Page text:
MicroRNAs in the miR-17 and miR-15 families are downregulated in chronic kidney disease with hypertension

Priyanka Nandakumar, Adrienne Tin, Megan L. Grove, Jianzhong Ma, Eric Boerwinkle, Josef Coresh, Aravinda Chakravarti

Research output: Contribution to journalArticle

Abstract

Background: In older adults (aged 70–74 years), African-Americans have 4-fold higher risk of developing hypertension-attributed end-stage renal disease (ESRD) than European-Americans. A hypothesized mechanism linking hypertension and progressive chronic kidney disease (CKD) is the innate immune response and inflammation. Persons with CKD are also more susceptible to infection. Gene expression in peripheral blood can provide a view of the innate immune activation profile. We aimed to identify differentially expressed genes, microRNAs, and pathways in peripheral blood between cases with CKD and high blood pressure under hypertension treatment versus controls without CKD and with controlled blood pressure in African Americans. Methods: Case and control pairs (N = 15x2) were selected from those without diabetes and were matched for age, sex, body mass index, APOL1 risk allele count, and hypertension medication use. High blood pressure under hypertension treatment was defined as hypertension medication use and systolic blood pressure (SBP) ≥ 145 mmHg. CKD was defined as estimated glomerular filtration rate (eGFR) < 60 mL/min/1.73m2. Cases were selected from those with CKD and high blood pressure under hypertension treatment, and controls were selected from those without CKD (eGFR: 75–120 mL/min/1.73m2 and urine albumin-to-creatinine ratio < 30mg/g) and with blood pressure controlled by hypertension medication use (SBP < 135 mmHg and D(diastolic)BP < 90 mm Hg). We perform RNA sequencing of mRNA and microRNA and conducted differential expression and co-expression network analysis. Results: Of 347 miRNAs included in the analysis, 14 were significantly associated with case status (Benjamini-Hochberg adjusted p-value [BH p] < 0.05). Of these, ten were downregulated in cases: three of each belong to the miR-17 and miR-15 families. In co-expression network analysis of miRNA, one module, which included 13 of the 14 significant miRNAs, had significant association with case status. Of the 14,488 genes and 41,739 transcripts included in the analysis, none had significant association with case status. Gene co-expression network analyses did not yield any significant associations for mRNA. Conclusion: We have identified 14 differentially expressed miRNAs in the peripheral blood of CKD cases with high blood pressure under hypertension treatment as compared to appropriate controls. Most of the significant miRNAs were downregulated and have critical roles in immune cell functions. Future studies are needed to replicate our findings and determine whether the downregulation of these miRNAs in immune cells may influence CKD progression or complications.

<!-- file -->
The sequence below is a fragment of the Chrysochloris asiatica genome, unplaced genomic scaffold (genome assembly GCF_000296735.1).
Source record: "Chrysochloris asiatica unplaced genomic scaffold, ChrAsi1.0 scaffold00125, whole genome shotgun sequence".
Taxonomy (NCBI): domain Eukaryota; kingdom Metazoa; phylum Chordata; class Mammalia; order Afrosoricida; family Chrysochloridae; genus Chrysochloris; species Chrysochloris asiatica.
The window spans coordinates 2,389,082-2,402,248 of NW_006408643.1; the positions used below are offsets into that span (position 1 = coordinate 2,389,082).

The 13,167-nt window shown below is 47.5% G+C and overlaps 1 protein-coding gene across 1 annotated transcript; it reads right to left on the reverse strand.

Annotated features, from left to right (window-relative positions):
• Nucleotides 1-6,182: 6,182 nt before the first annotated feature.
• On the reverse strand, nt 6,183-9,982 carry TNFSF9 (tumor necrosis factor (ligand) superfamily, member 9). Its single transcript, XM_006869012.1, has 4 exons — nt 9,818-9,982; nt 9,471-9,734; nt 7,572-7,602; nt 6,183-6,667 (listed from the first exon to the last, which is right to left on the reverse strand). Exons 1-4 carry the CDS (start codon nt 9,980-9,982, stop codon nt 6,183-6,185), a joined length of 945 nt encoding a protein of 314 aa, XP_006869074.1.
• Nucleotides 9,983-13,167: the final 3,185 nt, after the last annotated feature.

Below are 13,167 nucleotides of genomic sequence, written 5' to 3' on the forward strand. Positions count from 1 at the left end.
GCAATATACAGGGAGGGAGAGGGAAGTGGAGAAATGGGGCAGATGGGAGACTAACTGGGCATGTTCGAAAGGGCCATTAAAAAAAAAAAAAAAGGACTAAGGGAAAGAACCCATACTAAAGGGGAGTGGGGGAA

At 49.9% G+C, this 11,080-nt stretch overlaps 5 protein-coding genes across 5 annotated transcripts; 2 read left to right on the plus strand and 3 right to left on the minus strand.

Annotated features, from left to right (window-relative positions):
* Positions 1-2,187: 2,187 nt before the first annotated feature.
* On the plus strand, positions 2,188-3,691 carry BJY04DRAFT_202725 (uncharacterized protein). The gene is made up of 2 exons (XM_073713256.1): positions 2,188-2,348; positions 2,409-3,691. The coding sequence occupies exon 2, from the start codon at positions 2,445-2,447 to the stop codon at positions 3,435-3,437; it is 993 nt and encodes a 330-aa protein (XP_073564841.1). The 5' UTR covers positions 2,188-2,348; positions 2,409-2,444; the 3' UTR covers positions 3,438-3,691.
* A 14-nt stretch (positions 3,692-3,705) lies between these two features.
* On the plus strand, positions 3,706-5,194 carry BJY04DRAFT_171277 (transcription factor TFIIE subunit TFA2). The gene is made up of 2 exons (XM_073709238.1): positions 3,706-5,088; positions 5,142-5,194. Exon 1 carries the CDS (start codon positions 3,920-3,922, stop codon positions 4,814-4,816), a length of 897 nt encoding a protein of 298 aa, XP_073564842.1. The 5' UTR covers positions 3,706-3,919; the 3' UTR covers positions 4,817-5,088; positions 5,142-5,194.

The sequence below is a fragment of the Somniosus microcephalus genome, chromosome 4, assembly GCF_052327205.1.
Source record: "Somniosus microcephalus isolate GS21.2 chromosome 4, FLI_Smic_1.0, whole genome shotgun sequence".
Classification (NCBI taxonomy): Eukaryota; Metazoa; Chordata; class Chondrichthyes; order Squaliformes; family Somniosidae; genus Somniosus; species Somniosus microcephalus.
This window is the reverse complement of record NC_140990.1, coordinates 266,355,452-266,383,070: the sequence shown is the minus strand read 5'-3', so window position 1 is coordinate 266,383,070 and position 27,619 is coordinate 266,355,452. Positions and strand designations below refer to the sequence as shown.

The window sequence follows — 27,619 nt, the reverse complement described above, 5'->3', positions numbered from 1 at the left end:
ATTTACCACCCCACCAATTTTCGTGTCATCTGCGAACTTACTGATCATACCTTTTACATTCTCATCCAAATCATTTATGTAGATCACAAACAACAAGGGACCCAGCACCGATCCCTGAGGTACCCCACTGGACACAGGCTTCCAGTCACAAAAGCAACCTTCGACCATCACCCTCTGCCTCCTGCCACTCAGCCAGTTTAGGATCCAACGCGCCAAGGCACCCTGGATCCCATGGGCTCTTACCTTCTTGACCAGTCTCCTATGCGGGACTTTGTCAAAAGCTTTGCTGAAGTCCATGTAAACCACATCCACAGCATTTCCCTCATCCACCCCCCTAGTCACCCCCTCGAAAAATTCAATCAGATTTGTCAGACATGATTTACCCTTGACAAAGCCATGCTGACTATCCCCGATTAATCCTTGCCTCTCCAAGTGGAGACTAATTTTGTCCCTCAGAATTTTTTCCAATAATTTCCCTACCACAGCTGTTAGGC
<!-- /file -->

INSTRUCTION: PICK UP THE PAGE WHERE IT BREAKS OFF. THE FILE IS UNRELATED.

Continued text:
Original languageEnglish (US)
Article numbere0176734
JournalPloS one
Volume12
Issue number8
DOIs
StatePublished - Aug 2017

ASJC Scopus subject areas

  • Biochemistry, Genetics and Molecular Biology(all)
  • Agricultural and Biological Sciences(all)
  • General

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